Frequently Asked Questions
Psycho-educational assessment involves the use of ‘gold standard’ measures that assess a child’s level of IQ (cognitive functioning, academic potential) and Achievement (academic skills such as reading, spelling, mathematics, written language, and oral language). Commonly used IQ tests are Wechsler Preschool and Primary Scale of Intelligence (WPPSI IV Australian), Wechsler Intelligence Scales for Children (WISC-IV Australian), and Woodcock Johnson Cognitive Battery (WJ III Australian). Commonly used Achievement tests are Wechsler Individual Achievement Test (WIAT-II Australian), Wide Range Achievement Test (WRAT-4), and Woodcock Johnson Achievement Battery (WJ III Australian).
Learning disabilities/difficulties do not refer to your child’s IQ deficiencies, rather to difficulties in acquiring basic academic skills (ie spelling, phonemic awareness & phonemic decoding, numerical operations) needed for reading, writing, listening, speaking and mathematics.
Children can have heightened anxiety about parental separation, social situations, specific fear of change such as starting school, particular objects or situations like dogs or water, or being responsible for something terrible happening (ie fire, burglary).
There are effective evidence-based programs to address anxiety/fear among children based on the principles of cognitive behaviour therapy. These programs involve teaching children and parents essential skills for managing anxious feelings and helping children to face their fears. They focus on identifying and changing children’s thoughts, feelings, and behaviours in relation to their anxiety.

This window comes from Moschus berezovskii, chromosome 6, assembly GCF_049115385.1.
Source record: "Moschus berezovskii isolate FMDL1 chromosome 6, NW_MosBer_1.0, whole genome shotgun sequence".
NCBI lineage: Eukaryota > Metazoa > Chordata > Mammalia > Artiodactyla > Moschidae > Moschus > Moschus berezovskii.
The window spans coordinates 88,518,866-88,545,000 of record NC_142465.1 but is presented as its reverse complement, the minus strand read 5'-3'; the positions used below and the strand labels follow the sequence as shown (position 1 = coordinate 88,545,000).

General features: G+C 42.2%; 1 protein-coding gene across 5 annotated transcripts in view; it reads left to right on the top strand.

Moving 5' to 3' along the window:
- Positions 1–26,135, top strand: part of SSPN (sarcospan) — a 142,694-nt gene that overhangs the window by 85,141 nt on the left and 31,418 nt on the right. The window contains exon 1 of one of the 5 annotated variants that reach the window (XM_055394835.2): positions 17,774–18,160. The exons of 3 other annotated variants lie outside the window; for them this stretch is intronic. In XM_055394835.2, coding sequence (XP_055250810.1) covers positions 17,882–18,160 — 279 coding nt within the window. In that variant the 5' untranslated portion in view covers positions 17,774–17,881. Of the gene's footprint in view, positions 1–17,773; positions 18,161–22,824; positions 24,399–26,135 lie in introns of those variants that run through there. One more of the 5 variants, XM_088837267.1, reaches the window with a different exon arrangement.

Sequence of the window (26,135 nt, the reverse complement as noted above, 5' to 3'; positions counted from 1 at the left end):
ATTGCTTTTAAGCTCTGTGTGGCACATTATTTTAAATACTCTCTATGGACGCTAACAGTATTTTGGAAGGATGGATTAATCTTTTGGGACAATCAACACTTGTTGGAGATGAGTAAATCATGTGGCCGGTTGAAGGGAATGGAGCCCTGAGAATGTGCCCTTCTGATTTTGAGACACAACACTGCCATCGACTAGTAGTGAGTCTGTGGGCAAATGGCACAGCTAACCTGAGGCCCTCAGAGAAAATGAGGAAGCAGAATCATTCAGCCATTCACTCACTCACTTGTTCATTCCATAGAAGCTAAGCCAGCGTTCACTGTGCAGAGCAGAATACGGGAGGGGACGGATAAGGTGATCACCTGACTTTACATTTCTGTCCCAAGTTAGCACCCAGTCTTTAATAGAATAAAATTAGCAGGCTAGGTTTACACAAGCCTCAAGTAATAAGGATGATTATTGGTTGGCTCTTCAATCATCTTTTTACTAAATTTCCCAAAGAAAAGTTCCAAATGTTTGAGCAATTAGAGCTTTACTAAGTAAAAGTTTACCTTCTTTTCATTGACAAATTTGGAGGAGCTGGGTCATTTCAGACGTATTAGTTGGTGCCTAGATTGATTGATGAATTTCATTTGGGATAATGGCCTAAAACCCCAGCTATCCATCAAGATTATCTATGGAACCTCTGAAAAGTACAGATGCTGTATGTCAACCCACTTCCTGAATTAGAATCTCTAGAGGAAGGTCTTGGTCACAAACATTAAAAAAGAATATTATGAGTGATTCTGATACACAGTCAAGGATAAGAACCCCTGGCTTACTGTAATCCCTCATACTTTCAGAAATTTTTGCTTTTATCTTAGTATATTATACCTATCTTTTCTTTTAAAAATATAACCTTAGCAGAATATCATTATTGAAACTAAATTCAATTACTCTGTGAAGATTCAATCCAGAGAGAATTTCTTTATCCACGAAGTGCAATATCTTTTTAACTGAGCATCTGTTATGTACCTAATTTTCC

The evidence indicate that children who complete these programs show marked improvement in school attendance, academic achievement, confidence, number of friends and involvement in extra-curricular activities and decreases in worry, fear and family distress.
When Does a Child Need therapy?
If you are concerned about your child’s anger, take time to answer the following questions.
> How often does my child become angry?
> How long does my child’s anger last once it has started?
> How intensely does my child experience anger? How aware is my child of his/her own anger?
> Is this anger and its expression age-appropriate?
> What will happen to my child / us if I don’t seek professional advice?
After answering these questions, if your child’s anger seems a cause for concern then you should seek professional advice to better understand which discipline strategies are most effective for your child and when. Each child is different, even twins react differently. Just because a strategy works for your child in one situation doesn’t mean it will work in another situation. Again, just because a strategy works for your first child doesn’t mean it will work for your second child. Anger looks like different at different ages, and the factors that underlie anger can be really complex.